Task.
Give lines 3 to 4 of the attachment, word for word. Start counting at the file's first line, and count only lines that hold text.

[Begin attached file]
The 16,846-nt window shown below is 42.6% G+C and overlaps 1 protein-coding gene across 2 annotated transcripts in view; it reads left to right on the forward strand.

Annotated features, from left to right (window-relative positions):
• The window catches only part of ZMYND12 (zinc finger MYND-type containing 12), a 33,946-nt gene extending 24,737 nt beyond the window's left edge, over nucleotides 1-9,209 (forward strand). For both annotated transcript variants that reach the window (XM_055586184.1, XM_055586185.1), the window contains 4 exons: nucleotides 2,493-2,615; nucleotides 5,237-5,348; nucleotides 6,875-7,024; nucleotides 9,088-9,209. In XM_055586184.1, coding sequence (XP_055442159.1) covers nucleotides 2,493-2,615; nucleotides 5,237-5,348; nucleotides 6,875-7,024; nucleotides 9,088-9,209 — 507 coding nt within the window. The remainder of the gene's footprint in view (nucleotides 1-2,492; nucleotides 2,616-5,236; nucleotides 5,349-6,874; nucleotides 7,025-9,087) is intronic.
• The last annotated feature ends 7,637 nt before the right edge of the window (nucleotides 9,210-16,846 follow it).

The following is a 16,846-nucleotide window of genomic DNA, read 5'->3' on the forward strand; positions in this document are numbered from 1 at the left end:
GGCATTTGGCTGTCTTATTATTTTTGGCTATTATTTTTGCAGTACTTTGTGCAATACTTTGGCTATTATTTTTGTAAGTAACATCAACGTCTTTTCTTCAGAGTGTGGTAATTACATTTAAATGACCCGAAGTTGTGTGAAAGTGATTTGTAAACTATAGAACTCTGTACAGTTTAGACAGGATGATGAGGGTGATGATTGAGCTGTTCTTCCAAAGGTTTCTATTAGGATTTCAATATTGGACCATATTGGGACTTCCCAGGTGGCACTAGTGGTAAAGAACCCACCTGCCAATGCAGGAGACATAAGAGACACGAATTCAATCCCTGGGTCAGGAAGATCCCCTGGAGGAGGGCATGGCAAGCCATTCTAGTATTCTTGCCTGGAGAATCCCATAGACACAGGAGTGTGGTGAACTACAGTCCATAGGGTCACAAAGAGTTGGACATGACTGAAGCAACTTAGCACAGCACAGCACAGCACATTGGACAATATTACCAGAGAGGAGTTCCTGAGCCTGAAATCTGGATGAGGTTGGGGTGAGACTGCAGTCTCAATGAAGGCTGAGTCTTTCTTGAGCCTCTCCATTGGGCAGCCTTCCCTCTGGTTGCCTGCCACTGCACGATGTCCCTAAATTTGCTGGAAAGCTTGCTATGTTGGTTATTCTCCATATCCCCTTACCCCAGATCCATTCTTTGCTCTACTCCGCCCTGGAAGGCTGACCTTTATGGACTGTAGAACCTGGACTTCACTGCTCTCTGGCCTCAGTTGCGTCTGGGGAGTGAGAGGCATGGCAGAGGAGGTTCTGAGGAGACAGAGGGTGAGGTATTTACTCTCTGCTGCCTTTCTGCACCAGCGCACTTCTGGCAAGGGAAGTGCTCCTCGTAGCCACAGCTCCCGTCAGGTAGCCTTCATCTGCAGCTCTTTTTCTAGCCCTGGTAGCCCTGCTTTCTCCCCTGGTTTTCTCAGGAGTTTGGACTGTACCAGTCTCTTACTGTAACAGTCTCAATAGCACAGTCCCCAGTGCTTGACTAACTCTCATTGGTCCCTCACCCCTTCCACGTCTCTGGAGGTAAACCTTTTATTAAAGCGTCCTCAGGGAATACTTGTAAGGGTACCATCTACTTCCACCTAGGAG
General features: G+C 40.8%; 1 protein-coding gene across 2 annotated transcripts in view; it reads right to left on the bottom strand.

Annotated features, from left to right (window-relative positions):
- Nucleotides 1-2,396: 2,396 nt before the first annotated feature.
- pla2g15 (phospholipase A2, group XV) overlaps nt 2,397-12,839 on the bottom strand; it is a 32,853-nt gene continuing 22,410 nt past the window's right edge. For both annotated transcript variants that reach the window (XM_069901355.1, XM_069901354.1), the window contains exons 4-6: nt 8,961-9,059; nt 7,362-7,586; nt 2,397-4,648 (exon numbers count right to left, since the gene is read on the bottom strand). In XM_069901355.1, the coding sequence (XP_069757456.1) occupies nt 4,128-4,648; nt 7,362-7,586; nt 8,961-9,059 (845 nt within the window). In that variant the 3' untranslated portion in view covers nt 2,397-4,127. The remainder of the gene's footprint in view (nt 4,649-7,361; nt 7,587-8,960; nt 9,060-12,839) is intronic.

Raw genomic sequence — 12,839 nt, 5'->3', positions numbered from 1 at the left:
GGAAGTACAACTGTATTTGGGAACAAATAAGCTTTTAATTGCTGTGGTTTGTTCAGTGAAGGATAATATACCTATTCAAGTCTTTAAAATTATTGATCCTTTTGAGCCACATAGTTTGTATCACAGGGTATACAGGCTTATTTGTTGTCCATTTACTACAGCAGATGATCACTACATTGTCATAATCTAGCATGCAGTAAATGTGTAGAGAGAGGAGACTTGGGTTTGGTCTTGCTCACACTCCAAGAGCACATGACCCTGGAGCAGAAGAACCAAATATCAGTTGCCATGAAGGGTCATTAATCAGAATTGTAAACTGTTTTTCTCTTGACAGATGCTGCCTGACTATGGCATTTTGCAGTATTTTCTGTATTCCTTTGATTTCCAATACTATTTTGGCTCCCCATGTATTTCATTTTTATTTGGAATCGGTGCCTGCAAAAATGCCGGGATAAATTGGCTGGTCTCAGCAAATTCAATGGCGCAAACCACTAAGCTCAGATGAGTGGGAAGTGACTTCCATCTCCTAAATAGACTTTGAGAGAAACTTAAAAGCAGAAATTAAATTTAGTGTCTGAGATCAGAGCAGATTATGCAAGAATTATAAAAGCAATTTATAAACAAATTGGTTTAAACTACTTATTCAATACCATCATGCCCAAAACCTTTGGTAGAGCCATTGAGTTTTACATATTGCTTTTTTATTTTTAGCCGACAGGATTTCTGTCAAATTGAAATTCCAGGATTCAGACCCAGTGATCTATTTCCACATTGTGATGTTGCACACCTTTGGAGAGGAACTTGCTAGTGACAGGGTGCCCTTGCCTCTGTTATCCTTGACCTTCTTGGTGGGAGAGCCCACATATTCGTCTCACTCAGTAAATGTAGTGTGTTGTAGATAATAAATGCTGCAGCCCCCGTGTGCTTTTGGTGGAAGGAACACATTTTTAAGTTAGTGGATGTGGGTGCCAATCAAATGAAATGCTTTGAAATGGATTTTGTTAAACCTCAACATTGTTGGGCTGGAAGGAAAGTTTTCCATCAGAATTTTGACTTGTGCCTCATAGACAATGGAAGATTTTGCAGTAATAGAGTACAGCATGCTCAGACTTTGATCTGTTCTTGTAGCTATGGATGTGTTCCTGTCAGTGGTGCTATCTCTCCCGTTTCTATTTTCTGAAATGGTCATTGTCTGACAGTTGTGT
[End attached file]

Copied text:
• The window catches only part of ZMYND12 (zinc finger MYND-type containing 12), a 33,946-nt gene extending 24,737 nt beyond the window's left edge, over nucleotides 1-9,209 (forward strand). For both annotated transcript variants that reach the window (XM_055586184.1, XM_055586185.1), the window contains 4 exons: nucleotides 2,493-2,615; nucleotides 5,237-5,348; nucleotides 6,875-7,024; nucleotides 9,088-9,209. In XM_055586184.1, coding sequence (XP_055442159.1) covers nucleotides 2,493-2,615; nucleotides 5,237-5,348; nucleotides 6,875-7,024; nucleotides 9,088-9,209 — 507 coding nt within the window. The remainder of the gene's footprint in view (nucleotides 1-2,492; nucleotides 2,616-5,236; nucleotides 5,349-6,874; nucleotides 7,025-9,087) is intronic.
• The last annotated feature ends 7,637 nt before the right edge of the window (nucleotides 9,210-16,846 follow it).